The Hidden Secret of Brain Injury: Hypothalamus Dysfunction

Published Categorised as Personal, Brain Health

“I’m going to get off the atenolol,” I told my GP, who promptly laughed at me. Well, I might, just might, have the last laugh.

I was put on atenolol (a beta blocker) 7 years after I suffered from a closed head injury and began 7 years of 120+ heart rate, of yo-yoing blood pressure, of an overactive sympathetic system, high body temperature, water retention like I was on mega steroids, and other stuff. It’s the shhhhh secret no one talks about, no doctor is interested in, no non-brain injury specialist gives a damn about — the fact that your internal functioning is totally f’d up, and it’s extremely unpleasant, and one January day became dangerous to me.

I actually got the first clue at the crash scene. I had had a strange, rare disorder whereby my body didn’t produce enough adrenaline and norepinephrine either normally or in response to stress. So under stressful conditions, my blood pressure dropped like a stone. I was concerned, so the paramedic took a reading. He said it was normal. Well, for me, normal was high. But the closed head injury not only had instantly fixed that abnormal stress reaction, it had taken it to the other extreme and it had slowed down my cognitive processing so I didn’t know what to do with this odd information. Of course, the paramedic thought female, civilian, what does she know what normal blood pressure is, and yeah, her heart rate might be a little high, but she’s just been in a four-car crash. I signed the papers refusing hospital care and went home to rest my hurting neck.

A couple of months later, a psychologist working with my physiatrist told me that my sympathetic system was on overdrive, and my parasympathetic was underworking. I was pretty much in permanent flight and fight mode. A year after that, as part of a stress management course at neurorehab, my stress levels were measured via a sophisticated questionnaire as part of a research study (not via blood tests), and I tried not to get freaked out by the fact that I was in the top level with a rather high chance for death. So high, my excellent stress management skills were insufficient. Peachy.

On to that summer. At that point, I noticed I looked distinctly like the Michelin Man: puffy, round faced, fat feet, no bones showing. The water retention — because that is what it was, not weight gain at that point — was uncomfortable, worse with heat, and though sometimes got better, never left. Worst for me, it covered my weight gain when I started eating in response to stress as I could no longer get lost in books. It was also years before I noticed that my appetite was abnormally high in a way not related to stress or emotion. I sort of noticed too that my skin would develop hot spots which were red and if not put under cold water would start to puff up and spread (it was actually years before I processed the fact that they were literally hot, and of course none of my health care team noticed). Lovely. To top it off, I had chest pain so bad, like an elephant sitting on it and crushing my ribs, I told my OT one day that I would not know if I was having a heart attack. She told me I was not alone. The only one who dealt with that was my acupuncturist. If not for her, I doubt the pain would’ve lessened to tightness and pressure. I also had shortness of breath; I’d do things like answer the phone and pant away as a result. One would think I was out of shape, but as soon as my physiotherapist gave me the green light and exercises, I was moving.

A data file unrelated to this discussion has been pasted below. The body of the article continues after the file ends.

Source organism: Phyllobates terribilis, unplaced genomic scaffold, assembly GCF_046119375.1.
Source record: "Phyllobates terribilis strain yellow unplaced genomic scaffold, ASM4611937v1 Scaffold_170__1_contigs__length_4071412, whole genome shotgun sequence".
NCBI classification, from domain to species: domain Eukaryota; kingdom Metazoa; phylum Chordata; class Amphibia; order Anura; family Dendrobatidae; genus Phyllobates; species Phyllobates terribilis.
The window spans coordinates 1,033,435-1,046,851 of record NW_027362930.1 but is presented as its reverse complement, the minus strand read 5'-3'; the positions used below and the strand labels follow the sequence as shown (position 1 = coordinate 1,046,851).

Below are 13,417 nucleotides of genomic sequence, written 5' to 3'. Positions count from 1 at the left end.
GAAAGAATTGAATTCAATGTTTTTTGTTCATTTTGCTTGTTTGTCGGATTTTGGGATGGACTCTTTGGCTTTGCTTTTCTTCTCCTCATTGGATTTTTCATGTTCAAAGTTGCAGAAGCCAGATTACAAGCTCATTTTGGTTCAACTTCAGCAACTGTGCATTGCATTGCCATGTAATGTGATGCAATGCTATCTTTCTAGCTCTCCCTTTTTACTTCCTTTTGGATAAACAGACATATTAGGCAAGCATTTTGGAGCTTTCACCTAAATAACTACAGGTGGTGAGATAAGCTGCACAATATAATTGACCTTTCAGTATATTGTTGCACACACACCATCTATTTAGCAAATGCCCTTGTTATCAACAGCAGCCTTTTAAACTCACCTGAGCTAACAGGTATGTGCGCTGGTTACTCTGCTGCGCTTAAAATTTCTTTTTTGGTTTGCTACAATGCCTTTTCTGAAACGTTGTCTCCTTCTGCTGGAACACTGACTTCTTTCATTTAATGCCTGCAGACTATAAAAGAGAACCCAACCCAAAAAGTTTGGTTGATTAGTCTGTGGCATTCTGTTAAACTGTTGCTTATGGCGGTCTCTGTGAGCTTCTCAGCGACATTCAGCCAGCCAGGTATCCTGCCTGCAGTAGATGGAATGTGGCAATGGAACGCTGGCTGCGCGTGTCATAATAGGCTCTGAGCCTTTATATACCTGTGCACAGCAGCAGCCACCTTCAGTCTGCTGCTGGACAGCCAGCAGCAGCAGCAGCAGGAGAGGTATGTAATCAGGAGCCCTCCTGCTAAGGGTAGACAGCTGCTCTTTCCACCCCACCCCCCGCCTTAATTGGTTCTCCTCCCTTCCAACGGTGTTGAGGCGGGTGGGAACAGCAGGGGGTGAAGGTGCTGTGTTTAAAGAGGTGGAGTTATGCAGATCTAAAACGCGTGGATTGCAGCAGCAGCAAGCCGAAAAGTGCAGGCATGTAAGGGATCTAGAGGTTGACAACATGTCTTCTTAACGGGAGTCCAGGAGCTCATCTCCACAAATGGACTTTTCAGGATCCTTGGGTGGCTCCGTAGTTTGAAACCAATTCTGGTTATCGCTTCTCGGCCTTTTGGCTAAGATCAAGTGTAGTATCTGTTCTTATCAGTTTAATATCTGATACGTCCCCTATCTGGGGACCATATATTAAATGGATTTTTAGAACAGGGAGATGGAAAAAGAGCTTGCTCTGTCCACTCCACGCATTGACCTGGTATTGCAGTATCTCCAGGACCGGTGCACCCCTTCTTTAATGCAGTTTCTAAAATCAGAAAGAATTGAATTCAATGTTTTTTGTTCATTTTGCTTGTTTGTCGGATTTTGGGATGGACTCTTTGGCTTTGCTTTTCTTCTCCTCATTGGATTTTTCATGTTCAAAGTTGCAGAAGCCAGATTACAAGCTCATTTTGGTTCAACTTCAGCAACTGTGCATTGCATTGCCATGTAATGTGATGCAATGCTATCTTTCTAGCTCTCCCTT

Fast forward to SARS. My psychiatrist (no, not the lying-on-the-couch-yakking type, but the head-injury-care type) was at Baycrest. Me and the old folks lined up to have our temperature taken before being let into the facility for our regular appointments. I noticed my temp was higher than normal but not at minimal fever level, so I was always let in.

That same year, my GP tried once again to have a cardiologist look at my heart. Echo was fine, Holter was fine (well, yeah heart rate a bit fast), blood pressure seemed OK. As I said it yo-yo’d, so one day it’d be 150/(some number), the next 110/70, high-normal for me. Because of the crimp SARS put into regular medical care, nothing ever happened because I was banned from entering the hospital where my cardiologist worked.

Ramryge angels at Gloucester Cathedral, England

Brain injury grief is

extraordinary grief

research proves

needs healing.